However, last week, a 10-strong team of vets and wildlife experts from the charity were joined by 20 forestry department officers and six policemen to seize Raju from his suffering in the Uttar Pradesh area of India.

 The mission took place under the cover of darkness, as fewer people would be around for the dangerous rescue and the animal could be protected from the searing heat of the sun.

Pooja Binepal, the charity’s UK spokesman, described the rescue as ‘incredibly emotional’ for the team.

She said: ‘Raju has spent the past 50 years living a pitiful existence in chains 24 hours a day, an act of intolerable cruelty.

‘The team were astounded to see tears roll down his face during the rescue. It was so incredibly emotional for all of us. We knew in our hearts he realised he was being freed.

‘Elephants are not only majestic, but they are highly intelligent animals, who have been proven to have feelings of grief, so we can only imagine what torture half a century has been like for him.

‘Until we stepped in he’d never known what it is like to walk free of his shackles – it’s a truly pitiful case.

‘But today he knows what freedom is and he will learn what kindness feels like and what it’s like to not suffer any more.’

The daring rescue came exactly a year to the day since the charity was alerted to Raju’s plight by the Uttar Pradesh Forest Department in India.

A confiscation process went through the courts as Raju’s owner did not have any legal documents for his possession meaning the charity could rescue him from suffering.

It is not known exactly how Raju came into his plight, as little is known about his early years, but the charity believes he was poached from his mother as a young calf.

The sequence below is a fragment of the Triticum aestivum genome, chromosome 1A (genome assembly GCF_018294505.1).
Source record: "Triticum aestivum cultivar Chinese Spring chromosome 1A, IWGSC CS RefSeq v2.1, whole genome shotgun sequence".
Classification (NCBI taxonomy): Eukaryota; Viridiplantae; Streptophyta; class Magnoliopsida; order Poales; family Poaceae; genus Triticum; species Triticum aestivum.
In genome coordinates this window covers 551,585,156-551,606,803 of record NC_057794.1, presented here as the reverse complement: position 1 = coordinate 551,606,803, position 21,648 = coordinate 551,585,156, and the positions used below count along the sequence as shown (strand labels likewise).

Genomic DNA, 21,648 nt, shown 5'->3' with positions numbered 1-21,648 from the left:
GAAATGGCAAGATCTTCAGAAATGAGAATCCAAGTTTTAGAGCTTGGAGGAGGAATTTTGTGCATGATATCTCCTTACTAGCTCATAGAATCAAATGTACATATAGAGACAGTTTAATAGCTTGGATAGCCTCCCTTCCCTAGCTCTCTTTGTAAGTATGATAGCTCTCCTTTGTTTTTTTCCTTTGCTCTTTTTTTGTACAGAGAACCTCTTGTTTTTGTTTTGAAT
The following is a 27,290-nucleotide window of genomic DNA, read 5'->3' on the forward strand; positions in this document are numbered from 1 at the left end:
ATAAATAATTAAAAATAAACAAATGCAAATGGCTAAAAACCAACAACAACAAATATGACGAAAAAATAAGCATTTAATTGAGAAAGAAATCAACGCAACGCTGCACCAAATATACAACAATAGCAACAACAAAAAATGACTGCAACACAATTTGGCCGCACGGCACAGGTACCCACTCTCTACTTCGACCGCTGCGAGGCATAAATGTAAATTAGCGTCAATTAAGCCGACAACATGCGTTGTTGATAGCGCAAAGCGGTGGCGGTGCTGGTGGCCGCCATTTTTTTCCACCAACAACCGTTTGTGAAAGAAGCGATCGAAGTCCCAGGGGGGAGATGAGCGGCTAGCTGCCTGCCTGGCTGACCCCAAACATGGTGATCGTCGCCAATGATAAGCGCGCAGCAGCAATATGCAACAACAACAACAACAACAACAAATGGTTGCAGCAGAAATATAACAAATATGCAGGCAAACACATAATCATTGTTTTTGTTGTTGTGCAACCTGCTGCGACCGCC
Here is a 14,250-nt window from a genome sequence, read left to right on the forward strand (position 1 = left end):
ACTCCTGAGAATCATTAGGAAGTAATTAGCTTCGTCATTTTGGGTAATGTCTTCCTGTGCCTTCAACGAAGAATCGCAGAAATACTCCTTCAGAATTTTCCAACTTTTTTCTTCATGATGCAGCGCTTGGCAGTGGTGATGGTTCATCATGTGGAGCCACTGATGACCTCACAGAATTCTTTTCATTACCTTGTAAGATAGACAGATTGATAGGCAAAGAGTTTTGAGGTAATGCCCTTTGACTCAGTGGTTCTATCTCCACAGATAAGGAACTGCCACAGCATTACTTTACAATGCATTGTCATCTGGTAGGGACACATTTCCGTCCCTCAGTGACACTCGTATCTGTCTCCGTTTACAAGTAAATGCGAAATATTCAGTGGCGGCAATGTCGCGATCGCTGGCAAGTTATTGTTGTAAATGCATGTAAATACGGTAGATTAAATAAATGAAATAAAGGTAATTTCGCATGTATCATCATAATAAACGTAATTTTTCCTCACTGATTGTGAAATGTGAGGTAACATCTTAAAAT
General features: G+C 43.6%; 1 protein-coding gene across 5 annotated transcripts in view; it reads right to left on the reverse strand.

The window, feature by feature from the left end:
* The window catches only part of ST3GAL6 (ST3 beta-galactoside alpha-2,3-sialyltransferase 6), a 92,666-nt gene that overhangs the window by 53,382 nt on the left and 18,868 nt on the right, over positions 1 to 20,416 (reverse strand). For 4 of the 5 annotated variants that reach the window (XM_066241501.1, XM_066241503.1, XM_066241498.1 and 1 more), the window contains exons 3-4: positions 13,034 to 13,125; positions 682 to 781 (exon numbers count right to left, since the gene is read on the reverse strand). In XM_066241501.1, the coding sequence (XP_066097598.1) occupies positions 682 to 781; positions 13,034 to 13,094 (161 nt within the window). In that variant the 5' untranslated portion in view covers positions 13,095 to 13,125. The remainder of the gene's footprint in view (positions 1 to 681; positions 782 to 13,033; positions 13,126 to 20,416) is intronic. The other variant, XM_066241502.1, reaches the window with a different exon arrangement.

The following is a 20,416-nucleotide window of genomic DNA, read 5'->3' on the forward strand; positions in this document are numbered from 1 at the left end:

Ms Binepal said: ‘The poachers either slaughter the mother, or they drive the herd into traps that are small enough only for the babies to fall into. The mother cries for her baby for days after he’s been stolen – it is a sickening trade.

‘The calves are then tied and beaten until they submit to their owners – their spirits are effectively broken.

‘We discovered Raju’s case was particularly tragic.

‘He’d been poached as a calf and then he has been sold on and sold on. Incredibly we believe he has had up to 27 owners – he’s been treated as a commodity every two years of his life.

‘By the time we found him in July 2013 he was in a pathetic condition. He had no shelter at night, and was being used as a prop to beg from dawn until dusk from tourists visiting the sites of India.

‘He hasn’t been fed properly and tourists started giving him sweet food items and because he was in a state of hunger and exhaustion he began eating plastic and paper.

‘His nails are severely overgrown, he has abscesses and wounds because of the shackles and continually walking on a tarmac road has led to his foot pad overgrowing.’

Once the court order was finally issued, a team led by Wildlife SOS founder Kartick Satyanarayan carried out two days of surveillance before launching the rescue.

Mr Satyanarayan said: ‘As we watched we quickly realised we had to act as quickly as possible as his situation was so desperate and the cruelty so extreme so we decided to move the rescue forward by a day.